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New Europe

Day Six: Split

The USS Enterprise 
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Keeping an eye. The USS Enterprise, with a crew of 3,000, stands off the Croatian coast.
Michael Palin - New EuropeTwo of our four engines have been switched off during the night, reducing a hammering thump to a low throb, as we thread our way through the chain of over a thousand islands that runs the length of Croatia's coastline.

Up on deck at five o'clock. A brisk wind blowing. Visibility clear. The sun still only a glow behind the low mountains of the mainland. What I'm looking out on now is Dalmatia, and I'm not the only one to be excited by it.

Matthew Arnold wrote a poem about it, Shakespeare set part of Twelfth Night here. Dalmatia, homeland of the Illyrians, was settled for 5,000 years even before the Greeks and Romans arrived. This is not new Europe, this is very old Europe. I feel positively Homeric.

Although Split is only 200 miles south-east of Rijeka, everything about it feels very different. The buildings along the waterfront are lower, less crowded, with white walls, red-tiled roofs and shuttered windows. The buildings reflect colour and light and an avenue of palm trees confirms that, in the course of a night's journey, we have exchanged Mitteleuropean gravitas for Mediterranean repose. The skyline has its quota of concrete housing blocks but it's the bell-tower of the old cathedral that still dominates the view.

I'm introduced to Split by Goran Golovko, a tall, youngish man with short-cut dark hair who works in children's theatre. I'm struck by how much Split resembles Nice, and a walk through the arcades of the long, stone-flagged Republic Square, known as the Prokurative, only increases this sense of neo-classical with a light touch. Goran puts this down to the city's pedigree. It became part of the Venetian empire in the fifteenth and sixteenth centuries and went through a period of French occupation at the time of Napoleon's conquest of Dalmatia.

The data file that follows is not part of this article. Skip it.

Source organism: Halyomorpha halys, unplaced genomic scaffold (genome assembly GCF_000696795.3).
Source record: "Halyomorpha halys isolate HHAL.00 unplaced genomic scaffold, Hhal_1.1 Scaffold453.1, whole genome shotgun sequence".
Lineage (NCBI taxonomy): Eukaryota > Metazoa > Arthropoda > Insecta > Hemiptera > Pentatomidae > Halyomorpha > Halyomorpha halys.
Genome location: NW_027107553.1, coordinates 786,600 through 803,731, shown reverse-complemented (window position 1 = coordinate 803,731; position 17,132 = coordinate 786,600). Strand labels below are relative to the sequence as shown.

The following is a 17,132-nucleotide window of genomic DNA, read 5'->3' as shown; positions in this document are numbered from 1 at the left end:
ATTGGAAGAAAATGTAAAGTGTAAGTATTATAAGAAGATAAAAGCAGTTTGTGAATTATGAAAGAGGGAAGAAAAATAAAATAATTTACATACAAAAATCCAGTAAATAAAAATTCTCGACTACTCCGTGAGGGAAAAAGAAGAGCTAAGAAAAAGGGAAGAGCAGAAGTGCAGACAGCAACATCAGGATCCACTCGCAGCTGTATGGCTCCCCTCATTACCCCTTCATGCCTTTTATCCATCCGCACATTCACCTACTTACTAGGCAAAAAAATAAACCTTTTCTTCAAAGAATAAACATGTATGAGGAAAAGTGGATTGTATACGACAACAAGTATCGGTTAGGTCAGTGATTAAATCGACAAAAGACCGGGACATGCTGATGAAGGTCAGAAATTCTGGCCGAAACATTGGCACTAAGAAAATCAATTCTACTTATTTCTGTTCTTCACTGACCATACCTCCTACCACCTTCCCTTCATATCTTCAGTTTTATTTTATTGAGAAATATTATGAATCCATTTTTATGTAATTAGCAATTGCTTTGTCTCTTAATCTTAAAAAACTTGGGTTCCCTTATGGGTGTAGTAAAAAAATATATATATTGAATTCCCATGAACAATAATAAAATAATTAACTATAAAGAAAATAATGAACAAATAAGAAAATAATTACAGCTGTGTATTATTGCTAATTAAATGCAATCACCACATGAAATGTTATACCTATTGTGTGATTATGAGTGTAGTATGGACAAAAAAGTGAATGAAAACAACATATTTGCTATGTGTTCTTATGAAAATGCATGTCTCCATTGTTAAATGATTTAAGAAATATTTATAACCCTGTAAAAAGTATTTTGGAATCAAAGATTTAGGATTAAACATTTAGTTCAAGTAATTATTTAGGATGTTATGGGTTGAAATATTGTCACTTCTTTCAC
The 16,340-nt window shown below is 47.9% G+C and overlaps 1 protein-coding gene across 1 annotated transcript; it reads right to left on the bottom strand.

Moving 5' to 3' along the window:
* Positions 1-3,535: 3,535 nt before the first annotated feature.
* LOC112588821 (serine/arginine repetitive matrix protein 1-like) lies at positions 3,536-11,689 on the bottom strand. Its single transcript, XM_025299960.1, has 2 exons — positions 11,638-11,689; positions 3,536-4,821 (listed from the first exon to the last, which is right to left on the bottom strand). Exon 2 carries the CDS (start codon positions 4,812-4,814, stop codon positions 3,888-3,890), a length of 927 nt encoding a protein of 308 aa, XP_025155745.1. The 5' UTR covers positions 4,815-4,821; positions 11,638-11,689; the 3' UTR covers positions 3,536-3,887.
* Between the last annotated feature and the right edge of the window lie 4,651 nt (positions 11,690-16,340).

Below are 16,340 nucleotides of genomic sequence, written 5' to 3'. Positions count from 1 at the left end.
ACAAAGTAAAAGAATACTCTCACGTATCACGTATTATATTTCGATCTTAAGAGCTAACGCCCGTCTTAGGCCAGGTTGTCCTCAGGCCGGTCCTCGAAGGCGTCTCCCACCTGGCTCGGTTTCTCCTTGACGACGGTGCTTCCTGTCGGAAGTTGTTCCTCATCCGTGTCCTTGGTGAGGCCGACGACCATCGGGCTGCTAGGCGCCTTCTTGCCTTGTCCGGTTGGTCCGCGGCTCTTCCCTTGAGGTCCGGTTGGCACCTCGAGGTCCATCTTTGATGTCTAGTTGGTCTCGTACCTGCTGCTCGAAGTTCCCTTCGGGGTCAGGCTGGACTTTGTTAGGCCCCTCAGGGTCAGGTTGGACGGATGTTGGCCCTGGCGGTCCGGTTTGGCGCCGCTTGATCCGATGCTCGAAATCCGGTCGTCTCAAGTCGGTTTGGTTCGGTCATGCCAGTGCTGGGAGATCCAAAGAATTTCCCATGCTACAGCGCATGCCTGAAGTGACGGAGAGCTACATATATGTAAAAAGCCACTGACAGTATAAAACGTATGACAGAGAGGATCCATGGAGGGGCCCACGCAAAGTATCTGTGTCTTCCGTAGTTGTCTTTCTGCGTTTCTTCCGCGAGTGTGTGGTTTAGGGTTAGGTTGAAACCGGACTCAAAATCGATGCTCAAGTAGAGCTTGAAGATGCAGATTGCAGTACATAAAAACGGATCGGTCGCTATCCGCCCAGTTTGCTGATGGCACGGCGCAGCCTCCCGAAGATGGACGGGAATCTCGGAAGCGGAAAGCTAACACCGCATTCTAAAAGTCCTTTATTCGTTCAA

Though the corrosive Balkan wars of the 1990s did not affect Split as much as the northern and eastern parts of the country, the fighting that led to the creation of an independent Croatia for the first time in 500 years was brutal, with Croats and Serbs inflicting appalling casualties on each other. Nor has the aftermath of war been easy. Organised criminal gangs have stepped into the vacuum left by the rapid change from benign socialism to a capitalist free market. A lot of girls from further east, from Ukraine, Romania and Moldova, are trafficked through here, says Goran. They're kept as virtual slaves, accompanied everywhere, never allowed time of their own. There's a growing problem of drug addiction.

I ask Goran how the children he works with feel about the war. They only remember it vaguely, he says.

'They're interested in MTV and what happens in Hollywood with Brad Pitt and Angelina Jolie.'
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First light as we approach Split.
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  • Series: New Europe
  • Chapter: Day Six: Split
  • Country/sea: Croatia
  • Place: Split
  • Book page no: 21

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